Saturday, April 4, 2009

Caribbean fishing industry concerned about dwindling stocks

GEORGETOWN, Guyana: A Guyanese fisherman has expressed concern at the dwindling of the catch in his country.

Jainaraine Pamashwar, representative of the Upper Corentyne Fishers’ Association, Berbice, Guyana, speaking during a Panel Discussion on Thursday April 2, 2009 at the Headquarters of the CARICOM Secretariat in Georgetown expressed the concern that fishers from his area had been seeing “smaller catches every year”. He lamented that what the fishermen considered to be “fishing season” could no longer be identified, and that the fishes were “getting smaller.”

Pamashwar said that the fishers needed a “management structure” to guide them on how they could regulate their fishing and diversify their enterprise. The Caribbean Regional Fisheries Mechanism (CRFM) staged the Panel Discussion under the theme, `Caribbean Fisheries: Sinking or Swimming in Uncertain Water’, and heard fisheries stakeholders relate fishers’ lack of awareness of regional developments in the sector as well as lack of information related to the over-exploitation of particular fishing grounds.

The CRFM is developing a comprehensive strategy to communicate more effectively with stakeholders in the Fisheries Sector to obtain information and feedback which would guide the CRFM in its work in promoting the sustainable use of fisheries and aquaculture resources in and among Member States. The Panel Discussion was part of the CRFM’s communication strategy and was the second in a series which began in Barbados in October 2008.

Deputy Executive Director of the CRFM, Milton Haughton told fisheries stakeholders who participated, that Ministers responsible for Fisheries had adopted a proposal by the Caribbean Regional Fisherfolk Network to be recognised as the regional representative body for the fisherfolk in the Region, in policy decisions taken at the state and regional levels.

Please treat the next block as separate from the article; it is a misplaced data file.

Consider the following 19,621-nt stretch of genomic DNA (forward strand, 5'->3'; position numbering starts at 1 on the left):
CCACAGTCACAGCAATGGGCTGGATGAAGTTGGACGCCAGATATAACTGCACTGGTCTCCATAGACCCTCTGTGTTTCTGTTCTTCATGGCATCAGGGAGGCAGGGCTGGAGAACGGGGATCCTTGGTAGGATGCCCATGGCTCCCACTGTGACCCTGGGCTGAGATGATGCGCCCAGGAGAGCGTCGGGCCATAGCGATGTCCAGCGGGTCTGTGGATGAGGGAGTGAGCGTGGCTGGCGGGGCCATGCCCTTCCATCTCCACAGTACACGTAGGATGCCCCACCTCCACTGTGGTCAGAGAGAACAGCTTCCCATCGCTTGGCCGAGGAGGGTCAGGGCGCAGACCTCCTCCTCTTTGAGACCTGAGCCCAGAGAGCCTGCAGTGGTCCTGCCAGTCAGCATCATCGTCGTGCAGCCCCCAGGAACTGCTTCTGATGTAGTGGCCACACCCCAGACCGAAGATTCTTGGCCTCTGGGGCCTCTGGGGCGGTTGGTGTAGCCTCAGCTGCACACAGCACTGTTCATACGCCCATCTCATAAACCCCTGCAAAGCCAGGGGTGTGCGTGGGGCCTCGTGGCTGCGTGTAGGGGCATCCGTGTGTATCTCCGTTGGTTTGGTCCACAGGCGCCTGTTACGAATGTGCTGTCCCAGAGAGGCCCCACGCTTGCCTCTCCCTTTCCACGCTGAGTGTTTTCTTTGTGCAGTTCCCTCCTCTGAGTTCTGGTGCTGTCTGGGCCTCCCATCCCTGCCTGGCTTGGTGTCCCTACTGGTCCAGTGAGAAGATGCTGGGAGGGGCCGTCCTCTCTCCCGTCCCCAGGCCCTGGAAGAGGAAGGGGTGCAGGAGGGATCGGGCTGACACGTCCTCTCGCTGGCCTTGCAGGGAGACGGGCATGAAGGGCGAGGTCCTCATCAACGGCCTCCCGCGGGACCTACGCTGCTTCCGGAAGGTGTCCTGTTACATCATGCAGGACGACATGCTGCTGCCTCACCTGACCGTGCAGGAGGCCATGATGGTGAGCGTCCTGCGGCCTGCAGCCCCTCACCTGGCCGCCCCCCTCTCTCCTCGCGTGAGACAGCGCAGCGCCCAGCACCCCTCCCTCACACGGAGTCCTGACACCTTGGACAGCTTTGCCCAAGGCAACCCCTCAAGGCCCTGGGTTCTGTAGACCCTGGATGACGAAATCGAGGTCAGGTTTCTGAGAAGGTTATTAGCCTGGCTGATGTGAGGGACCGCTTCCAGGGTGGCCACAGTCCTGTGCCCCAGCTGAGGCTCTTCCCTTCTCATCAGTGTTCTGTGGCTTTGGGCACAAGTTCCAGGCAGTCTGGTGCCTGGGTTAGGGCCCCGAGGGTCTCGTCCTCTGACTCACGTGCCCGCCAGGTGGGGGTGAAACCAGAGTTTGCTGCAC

All CARICOM Member States and three of its five Associate Members – Anguilla, British Virgin Islands and Turks and Caicos Islands - are involved in the CRFM.

While there were mechanisms in place among CRFM states to consult with Fisheries stakeholders on policy decisions affecting their sector, the decision marks the first time such a formal mechanism would be in place for fishers to have a seat at the Caribbean Fisheries Forum, which is the main advisory body of the CRFM. The Ministers responsible for Fisheries formalised this level of consultation with the Fisherfolk at the First Meeting of the Ministerial Council of the CRFM, held in St. Vincent and the Grenadines January last.

Haughton noted that Regional Fisheries management was a challenging enterprise which became even more complex with the remoteness of some fishing communities, with the myriad concerns fishers had, and with the lack of organisation of the Fisherfolk in some Member States.

The CRFM had responded to these challenges, he said, and it had obtained funding for a project to build capacity in existing fisherfolk organisations and to coordinate this kind of structure in places where they did not exist.

He noted that in the past, consultation with the fisherfolk had not been sustained, but the CRFM recognised that the need was “more urgent today”. Therefore, it was making concerted efforts to be “grounded on the reality of what the ordinary man – fishermen, vendos, consumer - face.”

Source: Caribbean Net News

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